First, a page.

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Courtesy of Johan de Jager

By Jourdan Lobban •


“Defiant!” “Fresh!” “Rude!” “A bad girl!”

Those titles followed me all through my childhood and into my teen years. Anytime I did something bad, I knew what was coming. Lectures in yelling style, laced with fury, and if I didn’t shape up in time, the belt would make an appearance. It was a routine all too familiar to me, and growing up I truly thought that was the best thing for me. I had thought that type of parenting style is why I became the strong, persevering, and well-mannered child I was back in grade school. That was what I was indoctrinated into believing, and everyone else in my family as well as the overall Black community held similar beliefs.

So my denouncing it as an insidious institution of toxic ideology probably means it was not all that effective. I am more than likely going to get backlash of some sort for being this openly honest. I mean, when you’ve been reared to be a “nice young lady”, having an opinion means the almost certain downfall of your reputation. People start thinking you weren’t raised right, have no good manners, and should keep your mouth shut and up in a cheerfully ficticious smile. For most of my life up to now, I thought being honest about the deep-rooted issues I have and how closely connected they are to my upbringing made me a traitor to my parents, an ungrateful spoiled child, or “like those white kids down the street”. I thought it made me more lazy American than hard-working Jamaican. And I thought speaking up for myself put me in the wrong, that I deserve the other person’s (usually an adult I trusted) response. And to that I say one thing.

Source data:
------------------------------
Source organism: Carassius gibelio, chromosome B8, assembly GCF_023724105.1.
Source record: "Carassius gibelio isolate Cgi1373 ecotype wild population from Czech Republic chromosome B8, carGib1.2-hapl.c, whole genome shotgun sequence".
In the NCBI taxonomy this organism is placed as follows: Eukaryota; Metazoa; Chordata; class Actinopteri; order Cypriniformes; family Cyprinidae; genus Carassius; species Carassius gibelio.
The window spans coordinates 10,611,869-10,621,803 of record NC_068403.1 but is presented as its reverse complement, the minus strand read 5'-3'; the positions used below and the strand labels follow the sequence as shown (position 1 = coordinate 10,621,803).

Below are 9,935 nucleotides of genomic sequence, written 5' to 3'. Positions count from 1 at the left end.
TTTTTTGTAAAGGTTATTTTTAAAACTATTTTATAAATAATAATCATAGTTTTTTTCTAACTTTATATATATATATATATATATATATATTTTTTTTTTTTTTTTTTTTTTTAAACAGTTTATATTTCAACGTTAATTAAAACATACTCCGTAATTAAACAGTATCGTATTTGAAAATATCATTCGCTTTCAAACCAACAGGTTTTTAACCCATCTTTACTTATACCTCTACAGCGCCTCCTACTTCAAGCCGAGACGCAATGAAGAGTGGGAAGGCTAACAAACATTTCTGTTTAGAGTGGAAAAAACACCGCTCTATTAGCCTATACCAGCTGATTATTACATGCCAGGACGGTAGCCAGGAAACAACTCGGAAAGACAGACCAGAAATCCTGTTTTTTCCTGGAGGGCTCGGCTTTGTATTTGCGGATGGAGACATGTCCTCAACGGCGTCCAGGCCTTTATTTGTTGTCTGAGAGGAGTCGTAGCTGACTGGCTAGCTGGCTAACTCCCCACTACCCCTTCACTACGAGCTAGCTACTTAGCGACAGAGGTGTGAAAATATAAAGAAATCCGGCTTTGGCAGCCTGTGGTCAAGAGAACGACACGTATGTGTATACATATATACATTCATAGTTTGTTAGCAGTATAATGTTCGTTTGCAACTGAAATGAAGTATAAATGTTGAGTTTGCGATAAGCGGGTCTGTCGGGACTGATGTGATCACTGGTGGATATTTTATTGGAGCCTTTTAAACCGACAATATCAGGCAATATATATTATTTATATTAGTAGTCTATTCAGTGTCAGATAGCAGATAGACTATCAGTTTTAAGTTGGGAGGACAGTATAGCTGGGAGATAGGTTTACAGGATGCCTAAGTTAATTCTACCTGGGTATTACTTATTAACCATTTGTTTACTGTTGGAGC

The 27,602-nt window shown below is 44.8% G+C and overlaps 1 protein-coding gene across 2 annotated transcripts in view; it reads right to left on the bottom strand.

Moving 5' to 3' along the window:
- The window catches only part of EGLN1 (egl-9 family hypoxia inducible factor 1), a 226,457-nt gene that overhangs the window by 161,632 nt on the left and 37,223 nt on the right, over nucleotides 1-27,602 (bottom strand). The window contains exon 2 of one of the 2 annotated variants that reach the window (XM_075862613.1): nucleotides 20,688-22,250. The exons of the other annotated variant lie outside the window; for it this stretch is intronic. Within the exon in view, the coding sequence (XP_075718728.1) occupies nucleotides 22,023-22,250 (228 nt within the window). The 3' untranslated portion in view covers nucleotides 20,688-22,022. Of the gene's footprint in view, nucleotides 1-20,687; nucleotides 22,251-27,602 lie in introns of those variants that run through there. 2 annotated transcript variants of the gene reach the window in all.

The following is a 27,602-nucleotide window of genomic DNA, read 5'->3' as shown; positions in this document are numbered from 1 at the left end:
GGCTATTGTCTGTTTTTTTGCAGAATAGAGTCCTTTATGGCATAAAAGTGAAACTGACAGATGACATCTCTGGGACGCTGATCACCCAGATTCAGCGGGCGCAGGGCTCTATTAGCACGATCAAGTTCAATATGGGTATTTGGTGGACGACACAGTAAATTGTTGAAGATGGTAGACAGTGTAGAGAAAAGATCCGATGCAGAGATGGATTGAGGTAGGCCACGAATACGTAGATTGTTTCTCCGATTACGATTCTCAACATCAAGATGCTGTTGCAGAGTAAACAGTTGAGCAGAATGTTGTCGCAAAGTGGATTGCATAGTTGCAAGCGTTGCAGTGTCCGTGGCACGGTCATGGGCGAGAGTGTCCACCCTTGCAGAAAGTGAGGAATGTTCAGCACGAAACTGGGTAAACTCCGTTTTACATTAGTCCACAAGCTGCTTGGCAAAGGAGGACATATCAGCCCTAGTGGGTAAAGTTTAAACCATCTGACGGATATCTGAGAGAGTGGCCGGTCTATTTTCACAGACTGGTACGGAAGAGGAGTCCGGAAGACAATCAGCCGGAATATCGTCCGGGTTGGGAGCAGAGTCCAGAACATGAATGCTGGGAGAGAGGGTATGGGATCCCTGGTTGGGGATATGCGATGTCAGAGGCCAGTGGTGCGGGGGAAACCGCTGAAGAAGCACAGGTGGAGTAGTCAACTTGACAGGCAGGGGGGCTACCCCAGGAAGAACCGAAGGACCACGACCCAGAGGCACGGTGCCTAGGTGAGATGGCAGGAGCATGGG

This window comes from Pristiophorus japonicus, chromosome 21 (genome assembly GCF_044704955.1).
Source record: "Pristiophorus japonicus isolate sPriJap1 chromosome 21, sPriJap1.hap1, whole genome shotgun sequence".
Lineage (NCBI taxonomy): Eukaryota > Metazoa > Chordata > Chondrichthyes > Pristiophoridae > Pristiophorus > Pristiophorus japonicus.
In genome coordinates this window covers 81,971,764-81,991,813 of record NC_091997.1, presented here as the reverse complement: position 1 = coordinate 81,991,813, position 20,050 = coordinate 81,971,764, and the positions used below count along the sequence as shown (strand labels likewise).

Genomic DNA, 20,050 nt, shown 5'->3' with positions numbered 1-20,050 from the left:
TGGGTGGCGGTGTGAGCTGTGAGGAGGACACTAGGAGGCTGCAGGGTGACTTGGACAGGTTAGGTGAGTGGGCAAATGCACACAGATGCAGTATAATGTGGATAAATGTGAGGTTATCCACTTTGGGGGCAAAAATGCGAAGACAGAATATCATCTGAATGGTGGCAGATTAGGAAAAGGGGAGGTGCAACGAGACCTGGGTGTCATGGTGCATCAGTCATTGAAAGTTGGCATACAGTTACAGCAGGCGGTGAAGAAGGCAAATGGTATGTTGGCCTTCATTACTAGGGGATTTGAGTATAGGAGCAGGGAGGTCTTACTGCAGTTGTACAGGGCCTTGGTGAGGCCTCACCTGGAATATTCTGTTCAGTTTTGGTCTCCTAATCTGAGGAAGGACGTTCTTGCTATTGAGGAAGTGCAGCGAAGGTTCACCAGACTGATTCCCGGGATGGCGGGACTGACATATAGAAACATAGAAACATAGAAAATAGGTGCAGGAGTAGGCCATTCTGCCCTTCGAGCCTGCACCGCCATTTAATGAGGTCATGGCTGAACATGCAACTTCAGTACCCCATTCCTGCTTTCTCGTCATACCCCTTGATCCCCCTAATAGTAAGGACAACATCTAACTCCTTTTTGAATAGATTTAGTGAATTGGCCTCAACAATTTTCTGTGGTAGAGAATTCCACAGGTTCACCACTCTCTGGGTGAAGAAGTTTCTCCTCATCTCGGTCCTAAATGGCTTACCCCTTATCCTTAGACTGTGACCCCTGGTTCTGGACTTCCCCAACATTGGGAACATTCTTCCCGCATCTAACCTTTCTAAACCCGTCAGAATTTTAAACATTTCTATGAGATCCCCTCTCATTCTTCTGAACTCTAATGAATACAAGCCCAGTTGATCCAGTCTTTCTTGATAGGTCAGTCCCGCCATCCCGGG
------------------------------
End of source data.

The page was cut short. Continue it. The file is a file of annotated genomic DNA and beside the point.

Bullshit.

For anyone to teach children that they are to submit to any sort of treatment from an adult but can never act as they naturally are is a contradiction which should never have been normalized from the beginning. And the fact that it took me attending university and living on campus for me to realize that is sad. One has must be raised with major mental limitations in order for an extreme change of environment to shift all of that indoctrination. And as someone still going through the process, it has nothing to do with rebellion and more to do with rediscovery of the inner self. After spending the first quarter of my life being told who I am, how I am supposed to act and the expectations that everyone placed on me, it is the most mind-numbing thing that I just now have acquired the means of creating autonomy over myself for myself.

*End of Part 1


Jourdan Lobban is a goddess with an edge, who aims to live life in all of its rising tides and calm waters, with some books, writing journals and dancing to a variety of clean (and mildly explicit) music.

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